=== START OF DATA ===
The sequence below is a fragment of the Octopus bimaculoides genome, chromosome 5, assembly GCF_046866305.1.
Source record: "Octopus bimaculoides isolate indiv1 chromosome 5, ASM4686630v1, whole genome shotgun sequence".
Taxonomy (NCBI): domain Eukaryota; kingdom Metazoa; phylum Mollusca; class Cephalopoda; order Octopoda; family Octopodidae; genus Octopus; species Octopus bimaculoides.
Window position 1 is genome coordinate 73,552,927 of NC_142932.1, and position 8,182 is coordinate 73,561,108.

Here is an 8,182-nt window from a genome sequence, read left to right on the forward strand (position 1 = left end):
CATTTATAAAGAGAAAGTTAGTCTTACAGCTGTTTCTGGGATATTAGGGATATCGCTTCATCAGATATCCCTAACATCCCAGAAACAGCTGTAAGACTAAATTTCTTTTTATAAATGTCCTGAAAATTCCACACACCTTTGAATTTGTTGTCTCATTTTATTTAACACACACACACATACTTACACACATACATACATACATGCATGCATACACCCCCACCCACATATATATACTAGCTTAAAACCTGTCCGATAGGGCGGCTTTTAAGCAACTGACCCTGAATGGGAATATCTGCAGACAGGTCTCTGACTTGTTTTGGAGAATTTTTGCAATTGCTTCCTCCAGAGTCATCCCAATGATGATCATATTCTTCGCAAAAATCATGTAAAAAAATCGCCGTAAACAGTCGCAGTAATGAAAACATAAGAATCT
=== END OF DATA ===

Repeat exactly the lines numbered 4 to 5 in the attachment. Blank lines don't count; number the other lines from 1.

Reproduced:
Window position 1 is genome coordinate 73,552,927 of NC_142932.1, and position 8,182 is coordinate 73,561,108.

Here is an 8,182-nt window from a genome sequence, read left to right on the forward strand (position 1 = left end):